Font-Embedding Icons: This Is a Big Deal

Update: This process has been refined. Read the blog post which describes the new method in detail.

A little over a week ago, Wayne Helman posted an article proposing the use of @font-face for displaying icons. The article was well-received, but I was honestly expecting more excitement around this idea. From my view, this now seems like the way to set icons in a site. I feel strongly about the potential of this method, so I thought I would take the time to generate a font set for Iconic and to talk about why we should all be using this method for displaying icons.

Look Ma, No Images

Before I go into details, if this method is new to you, here is a simple demo of font-embedded icons. The basic idea is to generate a font containing your icons (much like wingding font sets), embedding that font using the @font-face CSS rule and taking advantage of the :before selector and content rule to inject a character bound to a specific icon.

  • Home
  • Plus
  • Minus
  • Window
  • Dial
  • Lightbulb
  • Link
  • Image
  • Article
  • Spin
  • Map Pin
  • Pin
  • Denied
  • Calendar
  • Bolt
  • Clock
  • Book
  • Tag
  • Heart
  • Info
  • Chat
  • Key
  • Unlocked
  • Locked
  • Mail
  • Phone
  • Box
  • Pencil
  • Comment
  • Trash
  • User
  • Volume
  • Mute
  • Cog
  • Check
  • Beaker

This demo is a simple list with a tags given specific classes for specific icons. Wayne Helman’s method was structured in a slightly different manner, but the general concept is the same. This method is surprisingly backwards compatible and low maintenance.

Pros and Cons of Font-Embedded Icons

Like pretty much everything in life, tradeoffs do exist with this method. I know for a fact that I will be implementing this method on my site, but I am certain I will not be using it for all my projects. Below is a basic breakdown of advantages and disadvantages.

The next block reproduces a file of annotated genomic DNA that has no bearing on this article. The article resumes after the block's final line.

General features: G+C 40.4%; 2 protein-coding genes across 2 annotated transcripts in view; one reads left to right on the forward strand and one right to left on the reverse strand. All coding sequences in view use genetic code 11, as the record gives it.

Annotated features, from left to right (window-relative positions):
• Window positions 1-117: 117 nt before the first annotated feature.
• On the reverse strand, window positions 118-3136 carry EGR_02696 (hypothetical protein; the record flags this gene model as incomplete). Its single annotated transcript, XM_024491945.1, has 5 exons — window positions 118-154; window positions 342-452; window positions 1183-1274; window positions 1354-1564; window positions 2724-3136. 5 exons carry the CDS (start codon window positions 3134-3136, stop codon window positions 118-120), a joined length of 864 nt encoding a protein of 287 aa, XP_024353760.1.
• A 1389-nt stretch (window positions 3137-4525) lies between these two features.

Potentially far less HTTP requests
Downloading 100 small files can be far slower than downloading one large file. Depending on the individual situation, this could result in a faster page load.
One icon, infinite sizes
Vector icons mean vector scaling. No more icon_8x8.png, icon_16x16.png, icon_24x24.png, etc.
Cleaner system for icon management
Managing icons in multiple colors and sizes can be a serious pain. With font-based icons, all the color/size variations you need are in just one file.
Switching your icons in one line of CSS
With all the talk about TypeKit and how easy it is to embed fonts, the same could soon be the case for icons. No more batch-replace of image references.
CSS3 transitions open interesting doors
Transitions, effects and transforms are all open game. More on that further down in the article.


Fonts can be large in size
A complex font can easily be 90Kb. That can be a hard pill to swallow if you simply want to use one specific icon.
No standards in place for key-binding
If you are under the opinion that TypeKit should offer icon sets as embeddable fonts, there needs to be some standards in place for what icons are in an icon set and what keys they are bound to. Otherwise switching icon sets could display unexpected icons.
Potential for tag-bloat
After playing around with embedding icons, it became clear that improper implementations could easily lead to ugly markup.
Multi-colored icons are a no-go
If you want to embed icons like famfamfam with various colors/shades, you’re screwed. CSS3 can give you some simple gradients, but beyond that this method is just not going to work.


The following is a quick rundown on how I implemented the demo at the beginning of the article. I am not presuming that my method is the best or even a proper method at all. I would really enjoy seeing how others think the HTML/CSS should look for this use case.

The CSS is cut and dry. Most of us have seen this plenty of times. Snook goes into far more detail if you are interested.

@font-face {
  font-family: 'IconicStroke';
    src: url("iconic_stroke.eot");
    src: local('IconicStroke'),
       url("iconic_stroke.svg#iconic") format('svg'),
       url("iconic_stroke.otf") format('opentype');

I apply a class (perhaps too specifically) named ‘iconic’ for wherever I want to use the font-embedded icon. I set the display to inline-block to allow for CSS3 transformations.